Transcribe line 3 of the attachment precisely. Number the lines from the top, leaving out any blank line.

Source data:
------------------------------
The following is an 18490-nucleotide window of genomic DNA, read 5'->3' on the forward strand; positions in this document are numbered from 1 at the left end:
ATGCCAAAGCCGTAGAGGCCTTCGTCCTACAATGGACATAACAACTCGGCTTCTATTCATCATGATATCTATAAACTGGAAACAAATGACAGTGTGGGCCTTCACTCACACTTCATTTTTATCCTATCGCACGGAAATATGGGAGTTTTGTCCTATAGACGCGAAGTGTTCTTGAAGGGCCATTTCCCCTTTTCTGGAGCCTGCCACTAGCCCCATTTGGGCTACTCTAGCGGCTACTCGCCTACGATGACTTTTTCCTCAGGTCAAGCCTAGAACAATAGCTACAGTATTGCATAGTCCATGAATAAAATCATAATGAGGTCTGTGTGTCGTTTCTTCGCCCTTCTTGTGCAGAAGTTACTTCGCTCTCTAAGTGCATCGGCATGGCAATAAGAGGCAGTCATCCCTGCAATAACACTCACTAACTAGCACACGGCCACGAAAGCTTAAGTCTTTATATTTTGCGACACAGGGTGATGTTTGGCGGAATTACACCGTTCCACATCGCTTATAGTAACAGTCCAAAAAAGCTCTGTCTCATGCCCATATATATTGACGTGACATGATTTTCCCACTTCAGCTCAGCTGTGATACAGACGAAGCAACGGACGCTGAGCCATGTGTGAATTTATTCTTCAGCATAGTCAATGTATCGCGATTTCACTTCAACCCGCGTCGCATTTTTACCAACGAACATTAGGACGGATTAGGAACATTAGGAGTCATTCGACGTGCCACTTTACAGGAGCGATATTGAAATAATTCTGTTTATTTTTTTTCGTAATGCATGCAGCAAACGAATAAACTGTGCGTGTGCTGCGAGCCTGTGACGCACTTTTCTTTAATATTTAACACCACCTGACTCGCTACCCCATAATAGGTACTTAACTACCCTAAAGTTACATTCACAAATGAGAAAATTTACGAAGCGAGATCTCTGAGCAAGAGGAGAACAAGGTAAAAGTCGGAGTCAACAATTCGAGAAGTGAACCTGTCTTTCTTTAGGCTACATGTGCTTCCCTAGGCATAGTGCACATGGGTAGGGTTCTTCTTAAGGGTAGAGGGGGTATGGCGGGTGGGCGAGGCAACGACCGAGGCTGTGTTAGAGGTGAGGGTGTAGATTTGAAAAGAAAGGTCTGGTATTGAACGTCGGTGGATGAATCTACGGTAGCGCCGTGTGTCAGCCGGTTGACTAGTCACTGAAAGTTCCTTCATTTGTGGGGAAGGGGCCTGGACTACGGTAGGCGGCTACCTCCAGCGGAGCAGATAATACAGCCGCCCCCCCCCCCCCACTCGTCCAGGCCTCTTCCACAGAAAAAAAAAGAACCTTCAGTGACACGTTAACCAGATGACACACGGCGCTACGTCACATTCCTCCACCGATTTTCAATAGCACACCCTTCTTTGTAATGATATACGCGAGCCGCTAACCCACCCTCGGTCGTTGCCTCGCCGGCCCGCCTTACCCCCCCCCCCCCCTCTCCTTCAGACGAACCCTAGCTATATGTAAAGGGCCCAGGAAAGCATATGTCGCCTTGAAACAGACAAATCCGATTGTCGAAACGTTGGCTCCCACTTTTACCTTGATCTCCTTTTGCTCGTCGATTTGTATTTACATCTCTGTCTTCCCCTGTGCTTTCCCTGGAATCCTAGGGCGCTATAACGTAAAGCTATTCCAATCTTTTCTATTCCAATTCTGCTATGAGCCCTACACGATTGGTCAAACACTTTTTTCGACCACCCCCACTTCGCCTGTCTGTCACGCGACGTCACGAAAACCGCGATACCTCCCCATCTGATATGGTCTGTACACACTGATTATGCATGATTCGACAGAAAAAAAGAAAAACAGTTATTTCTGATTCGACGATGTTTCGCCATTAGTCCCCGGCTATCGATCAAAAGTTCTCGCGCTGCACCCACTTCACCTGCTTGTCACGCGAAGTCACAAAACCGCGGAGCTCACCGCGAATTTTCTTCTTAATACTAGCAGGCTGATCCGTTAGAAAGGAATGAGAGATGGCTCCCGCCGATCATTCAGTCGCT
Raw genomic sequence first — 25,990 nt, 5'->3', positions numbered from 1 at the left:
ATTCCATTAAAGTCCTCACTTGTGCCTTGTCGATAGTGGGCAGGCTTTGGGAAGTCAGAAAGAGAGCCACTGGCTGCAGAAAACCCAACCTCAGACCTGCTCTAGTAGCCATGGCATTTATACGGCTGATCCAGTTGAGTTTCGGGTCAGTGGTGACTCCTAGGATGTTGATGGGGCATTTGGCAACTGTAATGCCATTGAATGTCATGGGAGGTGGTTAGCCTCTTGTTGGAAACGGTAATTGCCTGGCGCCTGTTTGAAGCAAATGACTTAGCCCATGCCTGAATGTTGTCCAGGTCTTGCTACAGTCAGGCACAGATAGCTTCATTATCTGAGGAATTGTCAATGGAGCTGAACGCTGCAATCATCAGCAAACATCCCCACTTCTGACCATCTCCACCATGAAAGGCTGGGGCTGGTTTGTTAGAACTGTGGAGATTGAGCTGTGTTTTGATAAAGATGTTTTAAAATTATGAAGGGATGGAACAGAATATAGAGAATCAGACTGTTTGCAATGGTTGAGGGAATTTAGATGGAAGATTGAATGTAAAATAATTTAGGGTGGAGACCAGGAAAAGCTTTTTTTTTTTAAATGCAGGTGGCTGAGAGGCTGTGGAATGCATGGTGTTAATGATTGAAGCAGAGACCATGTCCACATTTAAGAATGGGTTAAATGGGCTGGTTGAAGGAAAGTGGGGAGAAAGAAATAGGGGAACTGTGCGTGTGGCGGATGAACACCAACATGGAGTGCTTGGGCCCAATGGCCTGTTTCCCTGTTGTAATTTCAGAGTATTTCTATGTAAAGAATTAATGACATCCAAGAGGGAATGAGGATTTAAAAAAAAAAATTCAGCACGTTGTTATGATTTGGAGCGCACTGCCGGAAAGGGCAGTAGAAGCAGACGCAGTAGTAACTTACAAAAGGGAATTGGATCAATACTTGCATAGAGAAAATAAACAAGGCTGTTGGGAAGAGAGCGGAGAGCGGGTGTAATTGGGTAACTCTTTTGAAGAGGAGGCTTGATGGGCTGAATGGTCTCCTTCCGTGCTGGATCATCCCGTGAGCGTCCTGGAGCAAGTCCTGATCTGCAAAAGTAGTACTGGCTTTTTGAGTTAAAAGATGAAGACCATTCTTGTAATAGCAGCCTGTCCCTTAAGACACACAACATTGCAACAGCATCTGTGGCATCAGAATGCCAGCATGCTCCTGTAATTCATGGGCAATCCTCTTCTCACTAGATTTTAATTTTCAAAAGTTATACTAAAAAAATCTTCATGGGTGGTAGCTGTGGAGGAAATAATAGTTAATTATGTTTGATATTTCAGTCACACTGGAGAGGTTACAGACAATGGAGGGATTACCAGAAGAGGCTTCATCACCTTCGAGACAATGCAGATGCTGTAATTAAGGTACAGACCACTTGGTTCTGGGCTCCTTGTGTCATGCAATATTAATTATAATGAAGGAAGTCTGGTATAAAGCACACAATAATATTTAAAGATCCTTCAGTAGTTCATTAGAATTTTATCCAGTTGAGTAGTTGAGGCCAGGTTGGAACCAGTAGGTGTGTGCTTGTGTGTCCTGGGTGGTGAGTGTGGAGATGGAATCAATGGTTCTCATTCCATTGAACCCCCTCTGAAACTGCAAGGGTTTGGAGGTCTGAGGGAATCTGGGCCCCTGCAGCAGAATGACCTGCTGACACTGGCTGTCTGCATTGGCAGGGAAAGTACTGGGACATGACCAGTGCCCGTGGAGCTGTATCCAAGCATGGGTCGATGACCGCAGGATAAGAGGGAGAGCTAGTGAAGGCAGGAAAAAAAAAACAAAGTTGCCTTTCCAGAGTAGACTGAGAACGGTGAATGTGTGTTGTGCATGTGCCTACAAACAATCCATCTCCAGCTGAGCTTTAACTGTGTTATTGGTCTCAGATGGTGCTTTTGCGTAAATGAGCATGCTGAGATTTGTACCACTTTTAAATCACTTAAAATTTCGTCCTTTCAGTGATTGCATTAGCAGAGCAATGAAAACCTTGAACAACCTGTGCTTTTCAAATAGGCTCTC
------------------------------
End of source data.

Raw genomic sequence first — 25,990 nt, 5'->3', positions numbered from 1 at the left: